- the properties of the class itself
- recursively, the properties of all its parents (ignoring their bases)
- recursively, the set of all properties of its bases

In order to present the user a more transparent output, the names of the properties are hierarchical. When a base is pulled in as dependency, their properties are additionally prefixed with the name of the base. This should make it very easy to see where exactly a property came from.

There is a slight complication, though. Recall the definition of a semiring in spire, which is given above. A semiring actually consists of two different semigroups of which we must check the laws separately. At this point, it is not immediately clear what would happen with the presented algorithm. With just a minor clarification it turns out that this is not actually a problem: The rule set of a semiring specifies two bases (one for the additive component and one for the multiplicative component), and we only need to make sure that they have different names. Laws pulled in via different bases are considered different, and are hence not conflated.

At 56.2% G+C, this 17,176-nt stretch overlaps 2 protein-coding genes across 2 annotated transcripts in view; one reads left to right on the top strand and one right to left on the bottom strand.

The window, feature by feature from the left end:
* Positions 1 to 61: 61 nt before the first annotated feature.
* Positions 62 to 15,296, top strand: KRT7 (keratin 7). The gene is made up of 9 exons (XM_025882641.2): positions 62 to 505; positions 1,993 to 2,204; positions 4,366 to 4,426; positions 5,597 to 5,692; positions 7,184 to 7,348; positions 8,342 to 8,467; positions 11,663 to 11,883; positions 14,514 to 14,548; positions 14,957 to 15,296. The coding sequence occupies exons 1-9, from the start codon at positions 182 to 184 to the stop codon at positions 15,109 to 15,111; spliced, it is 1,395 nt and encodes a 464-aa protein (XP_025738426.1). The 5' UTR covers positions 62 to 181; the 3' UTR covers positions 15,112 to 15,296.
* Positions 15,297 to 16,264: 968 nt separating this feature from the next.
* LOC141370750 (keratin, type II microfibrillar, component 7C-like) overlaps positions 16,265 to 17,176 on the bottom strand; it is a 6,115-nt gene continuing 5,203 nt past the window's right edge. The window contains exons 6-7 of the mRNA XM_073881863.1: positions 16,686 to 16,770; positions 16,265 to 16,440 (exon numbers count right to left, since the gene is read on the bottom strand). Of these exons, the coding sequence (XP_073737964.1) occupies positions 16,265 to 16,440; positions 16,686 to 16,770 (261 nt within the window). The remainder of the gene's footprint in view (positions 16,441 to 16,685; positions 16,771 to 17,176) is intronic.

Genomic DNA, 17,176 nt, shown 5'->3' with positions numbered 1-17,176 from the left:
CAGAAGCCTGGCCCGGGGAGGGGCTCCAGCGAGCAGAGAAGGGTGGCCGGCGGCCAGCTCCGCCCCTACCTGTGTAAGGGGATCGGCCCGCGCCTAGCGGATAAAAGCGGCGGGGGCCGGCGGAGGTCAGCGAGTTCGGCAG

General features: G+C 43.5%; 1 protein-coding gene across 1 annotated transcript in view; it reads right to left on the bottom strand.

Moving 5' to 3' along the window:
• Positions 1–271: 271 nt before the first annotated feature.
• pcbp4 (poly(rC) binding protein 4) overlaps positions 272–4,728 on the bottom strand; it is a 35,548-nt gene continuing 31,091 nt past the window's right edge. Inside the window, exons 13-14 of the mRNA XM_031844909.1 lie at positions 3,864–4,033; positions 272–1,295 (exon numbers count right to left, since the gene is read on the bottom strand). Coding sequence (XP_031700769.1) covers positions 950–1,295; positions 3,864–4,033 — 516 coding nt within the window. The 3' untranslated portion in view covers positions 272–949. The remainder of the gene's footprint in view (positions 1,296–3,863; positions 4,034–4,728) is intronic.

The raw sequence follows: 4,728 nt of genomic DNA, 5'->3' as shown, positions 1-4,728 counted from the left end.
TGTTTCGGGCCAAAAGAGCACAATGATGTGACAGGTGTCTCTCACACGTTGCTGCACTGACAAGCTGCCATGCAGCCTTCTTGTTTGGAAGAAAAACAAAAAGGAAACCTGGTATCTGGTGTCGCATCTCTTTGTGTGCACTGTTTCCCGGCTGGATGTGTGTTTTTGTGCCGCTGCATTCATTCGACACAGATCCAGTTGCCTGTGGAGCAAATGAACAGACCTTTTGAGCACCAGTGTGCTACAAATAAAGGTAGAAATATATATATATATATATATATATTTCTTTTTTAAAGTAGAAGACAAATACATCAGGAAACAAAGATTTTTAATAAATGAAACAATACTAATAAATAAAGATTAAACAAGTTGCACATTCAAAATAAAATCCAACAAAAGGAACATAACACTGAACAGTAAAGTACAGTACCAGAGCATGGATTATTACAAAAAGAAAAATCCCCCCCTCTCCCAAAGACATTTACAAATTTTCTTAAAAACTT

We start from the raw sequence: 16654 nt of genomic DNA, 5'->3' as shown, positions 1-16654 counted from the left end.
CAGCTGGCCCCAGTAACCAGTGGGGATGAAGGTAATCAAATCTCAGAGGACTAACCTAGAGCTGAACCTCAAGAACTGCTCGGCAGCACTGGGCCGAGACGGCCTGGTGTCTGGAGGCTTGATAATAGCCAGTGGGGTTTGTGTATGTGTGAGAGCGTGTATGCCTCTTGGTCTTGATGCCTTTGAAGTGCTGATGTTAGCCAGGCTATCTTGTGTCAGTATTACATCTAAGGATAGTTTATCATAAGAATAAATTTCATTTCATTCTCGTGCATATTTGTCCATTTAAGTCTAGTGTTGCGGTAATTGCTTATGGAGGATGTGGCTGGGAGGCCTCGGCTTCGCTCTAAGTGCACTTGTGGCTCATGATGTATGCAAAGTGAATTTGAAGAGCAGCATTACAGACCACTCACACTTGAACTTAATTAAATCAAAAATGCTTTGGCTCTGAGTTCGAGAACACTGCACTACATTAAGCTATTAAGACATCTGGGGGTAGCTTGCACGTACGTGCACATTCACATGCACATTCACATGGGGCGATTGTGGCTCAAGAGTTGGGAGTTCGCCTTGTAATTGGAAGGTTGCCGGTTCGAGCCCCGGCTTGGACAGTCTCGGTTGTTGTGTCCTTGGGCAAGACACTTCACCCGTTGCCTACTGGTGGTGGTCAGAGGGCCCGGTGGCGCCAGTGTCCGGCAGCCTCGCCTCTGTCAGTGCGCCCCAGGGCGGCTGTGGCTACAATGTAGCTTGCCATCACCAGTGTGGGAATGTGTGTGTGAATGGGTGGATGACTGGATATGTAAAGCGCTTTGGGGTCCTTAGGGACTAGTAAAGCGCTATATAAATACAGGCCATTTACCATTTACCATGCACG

Previously, this new law checking infrastructure was tailored to be used just in Spire. Since it is useful outside of Spire, too, it has recently been generalized and pulled out into a separate project: Discipline.

In there, you can find a stripped-down example of the Spire use case.

Furthermore, there is integration with Specs2 and ScalaTest.
You just have to extend the `specs2.Discipline`

(or `scalatest.Discipline`

, respectively) trait, and write

```
checkAll("Int", RingLaws[Int].ring /* put your own `RuleSet` here */)
```

and rule sets are expanded and turned into individual tests automatically. For a Specs2-based tests, this will result in the following output (similar for ScalaTest):

```
[info] ring laws must hold for Int
[info]
[info] + ring.additive:group.base:group.associative
[info] + ring.additive:group.base:group.identity
[info] + ring.additive:group.base:group.inverse
[info] + ring.multiplicative:monoid.base:monoid.associative
[info] + ring.multiplicative:monoid.base:monoid.identity
[info] + ring.distributive
```

Observe that the associativity law for semigroups shows up twice (additive and multiplicative), but not four times (as would have happened with the naïve algorithm).

In the future, we will investigate whether Scalaz can also be migrated towards Discipline, for a more unified approach to law checking.